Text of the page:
Biodiversity and ecosystem services, or nature for short, underpin many aspects of economic activity and are deteriorating at an unprecedented level, with potentially far-reaching implications for economies worldwide. Sustained ecosystem damage can trigger regime shifts and generate systemic impacts on human well-being and economies. For example, the degradation of natural ecosystems has been associated with an increase in the probability of emerging infectious diseases. The COVID-19 pandemic is likely an example of how the disturbance of ecosystems can have systemic consequences. As biodiversity is often seen as a public and therefore open access good, its conservation, restoration, and sustainable use rely heavily on scarce public sector finance. Simultaneously, governments are spending vast amounts to promote economic activities that are potentially harmful to biodiversity.
This paper argues that governments and regulators, supported by financial institutions and multilateral development banks (MDBs), hold the key to mobilizing private finance at the scale needed to transform the way we build, produce, and consume in order to protect nature while fostering sustainable poverty reduction. The analysis looks at two key approaches to mobilizing private finance for biodiversity. First, it assesses opportunities for ‘financing green,’ that is, the financing of projects that contribute—or intend to contribute— to the conservation, restoration, and sustainable use of biodiversity and its services to people. Second, it looks at ‘greening finance,’ that is, directing financial flows away from projects with negative impact on biodiversity and ecosystems to projects that mitigate negative impact, or pursue positive environmental impact as a co-benefit. Despite growing innovation in both categories, significant challenges to scaling up private finance remain. These include policies that exacerbate the underpricing of biodiversity; lack of data, measurement, and reporting standards; and issues with biodiversity investment opportunities, which tend to be small scale and noncommercial—making private sector financing a challenge.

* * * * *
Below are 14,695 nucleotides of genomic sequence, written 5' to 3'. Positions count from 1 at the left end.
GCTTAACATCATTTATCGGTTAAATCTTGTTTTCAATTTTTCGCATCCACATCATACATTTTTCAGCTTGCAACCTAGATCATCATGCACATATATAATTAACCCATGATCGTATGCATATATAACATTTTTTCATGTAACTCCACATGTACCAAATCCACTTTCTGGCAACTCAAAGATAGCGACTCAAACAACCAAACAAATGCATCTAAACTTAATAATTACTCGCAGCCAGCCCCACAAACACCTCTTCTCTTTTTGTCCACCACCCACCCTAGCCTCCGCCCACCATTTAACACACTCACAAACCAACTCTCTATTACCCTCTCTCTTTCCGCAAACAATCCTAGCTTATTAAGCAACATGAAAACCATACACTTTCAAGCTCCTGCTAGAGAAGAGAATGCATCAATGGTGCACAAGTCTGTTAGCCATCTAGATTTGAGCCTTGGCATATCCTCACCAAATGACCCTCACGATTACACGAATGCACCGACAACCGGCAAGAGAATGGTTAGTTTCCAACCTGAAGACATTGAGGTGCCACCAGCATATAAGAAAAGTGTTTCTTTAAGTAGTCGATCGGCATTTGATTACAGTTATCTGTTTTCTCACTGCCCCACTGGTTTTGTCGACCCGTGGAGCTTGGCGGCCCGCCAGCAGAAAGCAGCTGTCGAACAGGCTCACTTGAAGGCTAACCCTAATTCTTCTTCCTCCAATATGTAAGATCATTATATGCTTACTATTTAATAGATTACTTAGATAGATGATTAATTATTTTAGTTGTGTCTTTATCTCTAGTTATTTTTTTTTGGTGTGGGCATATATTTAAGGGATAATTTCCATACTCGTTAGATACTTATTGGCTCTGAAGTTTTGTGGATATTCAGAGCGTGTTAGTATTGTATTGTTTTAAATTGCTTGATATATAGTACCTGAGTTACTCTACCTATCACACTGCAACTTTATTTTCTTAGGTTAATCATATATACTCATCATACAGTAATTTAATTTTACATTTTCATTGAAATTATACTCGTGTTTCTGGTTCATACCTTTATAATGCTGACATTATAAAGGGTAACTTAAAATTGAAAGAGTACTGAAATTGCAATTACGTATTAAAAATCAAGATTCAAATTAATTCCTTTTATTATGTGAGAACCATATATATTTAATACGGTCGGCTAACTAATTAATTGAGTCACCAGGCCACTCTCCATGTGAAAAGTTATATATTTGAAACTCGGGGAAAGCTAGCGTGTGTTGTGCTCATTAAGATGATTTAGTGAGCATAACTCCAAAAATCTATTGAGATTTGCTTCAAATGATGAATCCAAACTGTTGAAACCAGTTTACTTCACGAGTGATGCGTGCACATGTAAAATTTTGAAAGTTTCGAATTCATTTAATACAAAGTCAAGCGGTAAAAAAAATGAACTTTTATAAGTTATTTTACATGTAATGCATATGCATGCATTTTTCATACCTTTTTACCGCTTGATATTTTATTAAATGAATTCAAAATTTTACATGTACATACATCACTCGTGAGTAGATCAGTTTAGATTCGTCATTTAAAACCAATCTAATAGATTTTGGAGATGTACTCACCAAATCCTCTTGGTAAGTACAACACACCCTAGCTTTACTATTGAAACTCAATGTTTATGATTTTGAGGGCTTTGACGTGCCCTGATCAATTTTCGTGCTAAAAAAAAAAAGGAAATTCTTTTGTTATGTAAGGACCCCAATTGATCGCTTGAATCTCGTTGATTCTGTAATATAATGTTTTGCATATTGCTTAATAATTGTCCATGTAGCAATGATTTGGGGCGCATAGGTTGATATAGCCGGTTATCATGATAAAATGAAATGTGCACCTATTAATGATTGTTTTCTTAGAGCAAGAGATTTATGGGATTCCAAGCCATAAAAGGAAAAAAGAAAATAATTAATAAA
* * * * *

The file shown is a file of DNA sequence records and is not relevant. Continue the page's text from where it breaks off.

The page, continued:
The paper provides a set of recommendations for governments, regulators, companies, financial institutions, and MDBs. These are synthesized into a set of “big five” approaches to mobilize private finance for biodiversity: environmental fiscal reforms to realign incentives with sustainable practices; national biodiversity data provision and planning; the establishment of a Taskforce on Nature-related Financial Disclosures (TNFD) to support biodiversity reporting; the establishment of a ‘Nature Action 100’ to drive change in the companies whose activities most threaten biodiversity; and the provision of catalytic, concessional capital for biodiversity funds and projects.